Trionfale market is considered the first corner market in Rome and with its 273 stalls is the biggest in town, and among the biggest ones in Italy and even in Europe. Open on Giulio Cesare avenue at the end of ‘800, for years it has been a transit spot for those going out of town or hunting and stopped with carriage or horses to refuel. At that time, it was countryside all around.
A walk through the stalls
Then, in the 30’s, it moved to Andrea Doria road, in what used to be a working-class neighborhood and has later turned into a stylish area. These two souls actually live together in the market as of today, making it very cheap on one side, but also refined thanks to a number of stalls selling early fruits and vegetables and other rare goods.
On March 11 2009, the new Trionfale market was officially opened in a huge glass and cement building, an underlying parking with 420 garages and 320 car spaces, including a post office and aiming at becoming a full services center, with a library, a nursery and some university facilities which still need to be opened.
The market is organized in hallways, with colored stalls according to the merchandising category: green for fruits and vegetables (the farmers are towards the end of the market), blue for fish, red for meat. You can find really anything at Trionfale: fresh and dried fruits, any kind of rice and cereals, fresh fish and salted codfish, cold cuts, cheese but also haberdashery, clothes, bags, shoes, kids toys, Christmas decorations, honey, jams, exotic goods such as fruits and vegetables for ethnic recipes. In other words, a full shopping bag.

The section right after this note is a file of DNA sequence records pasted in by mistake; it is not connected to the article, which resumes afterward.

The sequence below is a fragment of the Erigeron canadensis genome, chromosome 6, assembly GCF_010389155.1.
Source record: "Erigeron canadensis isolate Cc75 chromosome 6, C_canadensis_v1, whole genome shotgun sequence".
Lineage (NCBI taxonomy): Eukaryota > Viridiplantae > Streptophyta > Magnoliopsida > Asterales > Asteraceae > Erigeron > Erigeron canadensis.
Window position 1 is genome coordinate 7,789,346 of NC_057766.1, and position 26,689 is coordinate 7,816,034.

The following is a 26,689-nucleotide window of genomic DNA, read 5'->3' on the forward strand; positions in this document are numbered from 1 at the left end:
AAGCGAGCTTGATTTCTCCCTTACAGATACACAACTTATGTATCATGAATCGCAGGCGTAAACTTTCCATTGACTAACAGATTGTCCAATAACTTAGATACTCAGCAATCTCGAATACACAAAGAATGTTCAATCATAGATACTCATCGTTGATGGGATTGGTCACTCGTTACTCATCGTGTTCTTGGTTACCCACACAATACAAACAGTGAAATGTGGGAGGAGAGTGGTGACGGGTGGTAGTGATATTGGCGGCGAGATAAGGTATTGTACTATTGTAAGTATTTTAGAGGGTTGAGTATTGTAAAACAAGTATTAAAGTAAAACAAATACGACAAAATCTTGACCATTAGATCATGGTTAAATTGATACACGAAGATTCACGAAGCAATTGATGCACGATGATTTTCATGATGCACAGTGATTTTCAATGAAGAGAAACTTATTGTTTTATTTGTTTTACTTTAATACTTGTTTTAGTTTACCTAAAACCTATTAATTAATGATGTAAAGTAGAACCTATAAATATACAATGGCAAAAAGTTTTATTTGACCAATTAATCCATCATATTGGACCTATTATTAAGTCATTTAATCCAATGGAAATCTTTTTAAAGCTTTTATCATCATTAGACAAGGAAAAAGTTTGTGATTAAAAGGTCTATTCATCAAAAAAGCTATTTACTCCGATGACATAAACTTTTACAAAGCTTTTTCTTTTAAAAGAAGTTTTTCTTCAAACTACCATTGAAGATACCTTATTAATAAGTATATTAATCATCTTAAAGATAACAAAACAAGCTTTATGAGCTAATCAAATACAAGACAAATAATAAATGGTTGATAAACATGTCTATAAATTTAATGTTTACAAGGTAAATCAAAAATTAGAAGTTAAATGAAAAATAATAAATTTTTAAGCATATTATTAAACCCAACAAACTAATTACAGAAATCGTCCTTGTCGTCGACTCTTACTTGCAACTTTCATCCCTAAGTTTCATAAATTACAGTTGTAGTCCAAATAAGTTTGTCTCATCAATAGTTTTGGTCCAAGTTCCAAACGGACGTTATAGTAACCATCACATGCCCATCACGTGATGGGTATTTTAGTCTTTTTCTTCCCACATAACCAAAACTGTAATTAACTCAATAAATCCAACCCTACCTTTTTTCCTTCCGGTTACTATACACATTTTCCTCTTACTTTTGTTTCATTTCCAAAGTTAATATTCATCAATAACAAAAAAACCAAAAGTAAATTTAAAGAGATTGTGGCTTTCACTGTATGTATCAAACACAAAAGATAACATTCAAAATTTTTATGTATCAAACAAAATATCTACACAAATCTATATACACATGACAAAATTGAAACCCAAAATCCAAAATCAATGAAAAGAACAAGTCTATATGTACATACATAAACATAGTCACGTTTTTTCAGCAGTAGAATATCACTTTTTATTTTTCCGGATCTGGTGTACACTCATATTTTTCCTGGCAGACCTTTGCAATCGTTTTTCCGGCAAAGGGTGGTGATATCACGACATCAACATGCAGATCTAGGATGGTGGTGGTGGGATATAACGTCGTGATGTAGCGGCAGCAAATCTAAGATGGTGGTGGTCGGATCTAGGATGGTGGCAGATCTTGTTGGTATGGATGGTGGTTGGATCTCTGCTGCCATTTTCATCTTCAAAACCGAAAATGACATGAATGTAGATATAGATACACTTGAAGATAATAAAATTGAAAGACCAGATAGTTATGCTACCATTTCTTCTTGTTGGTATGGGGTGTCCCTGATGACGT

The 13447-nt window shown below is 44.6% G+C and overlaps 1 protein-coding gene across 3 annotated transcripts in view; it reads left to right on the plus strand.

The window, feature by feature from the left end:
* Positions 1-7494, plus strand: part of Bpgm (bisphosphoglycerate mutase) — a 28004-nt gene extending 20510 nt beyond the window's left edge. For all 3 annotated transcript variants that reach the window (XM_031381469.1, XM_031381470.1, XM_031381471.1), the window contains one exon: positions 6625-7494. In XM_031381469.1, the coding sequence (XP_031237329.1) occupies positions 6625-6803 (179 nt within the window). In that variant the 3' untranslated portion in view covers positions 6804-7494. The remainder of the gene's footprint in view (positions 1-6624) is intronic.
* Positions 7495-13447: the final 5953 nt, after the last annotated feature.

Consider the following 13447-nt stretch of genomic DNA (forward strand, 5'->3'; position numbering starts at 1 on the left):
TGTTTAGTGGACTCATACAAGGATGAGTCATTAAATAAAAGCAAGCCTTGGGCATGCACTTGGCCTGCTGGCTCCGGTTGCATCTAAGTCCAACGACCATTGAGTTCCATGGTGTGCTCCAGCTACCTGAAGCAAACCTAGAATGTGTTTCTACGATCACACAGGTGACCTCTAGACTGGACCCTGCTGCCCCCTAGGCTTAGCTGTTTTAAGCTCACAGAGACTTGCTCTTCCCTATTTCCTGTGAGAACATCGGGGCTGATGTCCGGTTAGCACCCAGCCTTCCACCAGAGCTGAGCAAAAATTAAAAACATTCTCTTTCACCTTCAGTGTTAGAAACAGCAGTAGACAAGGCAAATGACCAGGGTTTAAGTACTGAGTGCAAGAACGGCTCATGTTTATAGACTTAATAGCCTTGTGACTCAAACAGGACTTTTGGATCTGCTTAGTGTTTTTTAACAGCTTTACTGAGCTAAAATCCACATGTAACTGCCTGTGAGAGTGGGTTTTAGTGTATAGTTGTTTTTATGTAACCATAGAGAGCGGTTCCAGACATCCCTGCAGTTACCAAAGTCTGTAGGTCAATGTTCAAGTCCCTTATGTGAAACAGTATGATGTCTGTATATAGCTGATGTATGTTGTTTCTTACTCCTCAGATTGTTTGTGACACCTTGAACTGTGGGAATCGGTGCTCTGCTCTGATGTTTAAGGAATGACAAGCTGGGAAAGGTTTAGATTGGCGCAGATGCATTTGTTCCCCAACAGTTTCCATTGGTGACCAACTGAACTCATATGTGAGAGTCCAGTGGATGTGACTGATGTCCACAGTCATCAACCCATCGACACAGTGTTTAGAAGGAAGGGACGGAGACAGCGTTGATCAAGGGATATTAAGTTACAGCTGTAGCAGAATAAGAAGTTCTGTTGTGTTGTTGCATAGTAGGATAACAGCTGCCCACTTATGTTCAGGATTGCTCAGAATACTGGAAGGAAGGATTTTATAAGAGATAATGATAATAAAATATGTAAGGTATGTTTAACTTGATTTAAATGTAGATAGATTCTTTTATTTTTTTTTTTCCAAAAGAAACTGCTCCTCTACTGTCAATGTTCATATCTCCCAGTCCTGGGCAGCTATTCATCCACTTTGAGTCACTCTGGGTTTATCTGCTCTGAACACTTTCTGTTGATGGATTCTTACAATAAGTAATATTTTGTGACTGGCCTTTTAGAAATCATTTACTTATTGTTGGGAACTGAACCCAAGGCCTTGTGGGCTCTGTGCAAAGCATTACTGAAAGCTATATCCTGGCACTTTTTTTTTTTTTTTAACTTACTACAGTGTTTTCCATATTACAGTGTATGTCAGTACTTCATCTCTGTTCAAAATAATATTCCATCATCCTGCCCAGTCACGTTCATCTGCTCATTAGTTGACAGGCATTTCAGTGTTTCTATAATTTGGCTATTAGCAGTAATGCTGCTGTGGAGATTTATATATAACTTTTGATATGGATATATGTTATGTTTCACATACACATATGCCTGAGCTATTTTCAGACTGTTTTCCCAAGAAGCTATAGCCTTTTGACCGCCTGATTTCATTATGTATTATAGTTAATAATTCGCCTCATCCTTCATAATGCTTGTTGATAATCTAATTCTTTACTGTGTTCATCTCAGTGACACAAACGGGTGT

IIn the central hallway, starting from the main entrance, are the oldest license stalls. Among them, Peppino’s selling eggs (bio hens and not, quails), honey and jams, bio products. Now managed by the third generation of sellers, it has kept the grandfather’s name, born in the USA from emigrants from Arce (Frosinone) who decided to come back to Italy and started to raise hens and turkeys. “My grandfather already owned the stall in 1928. He used to bring to the market eggs and animals still alive, which he would kill at need. His license is one of the first ones, I still keep it as a memory” says the grandchild showing it.
A little further, there is the dried fruits, chestnuts and mushrooms stall of Iolanda, born in 1923. “I have inherited the stall from my mother, who owned it in the 20’s, then I married a fruit seller and we merged our stalls. I keep on working despite the age, the crisis, the work which has decreased and the competition of big stores”.